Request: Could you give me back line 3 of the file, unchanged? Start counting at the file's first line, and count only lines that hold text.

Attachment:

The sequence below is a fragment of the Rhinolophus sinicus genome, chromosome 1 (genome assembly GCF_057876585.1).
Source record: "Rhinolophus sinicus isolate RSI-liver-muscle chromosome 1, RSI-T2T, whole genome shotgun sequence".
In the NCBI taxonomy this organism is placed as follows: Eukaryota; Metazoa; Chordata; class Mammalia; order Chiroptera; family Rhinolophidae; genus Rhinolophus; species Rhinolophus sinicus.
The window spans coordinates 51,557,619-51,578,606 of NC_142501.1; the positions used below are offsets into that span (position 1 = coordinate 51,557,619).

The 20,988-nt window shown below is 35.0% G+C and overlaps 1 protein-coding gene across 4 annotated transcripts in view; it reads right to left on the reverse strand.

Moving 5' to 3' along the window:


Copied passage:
In the NCBI taxonomy this organism is placed as follows: Eukaryota; Metazoa; Chordata; class Mammalia; order Chiroptera; family Rhinolophidae; genus Rhinolophus; species Rhinolophus sinicus.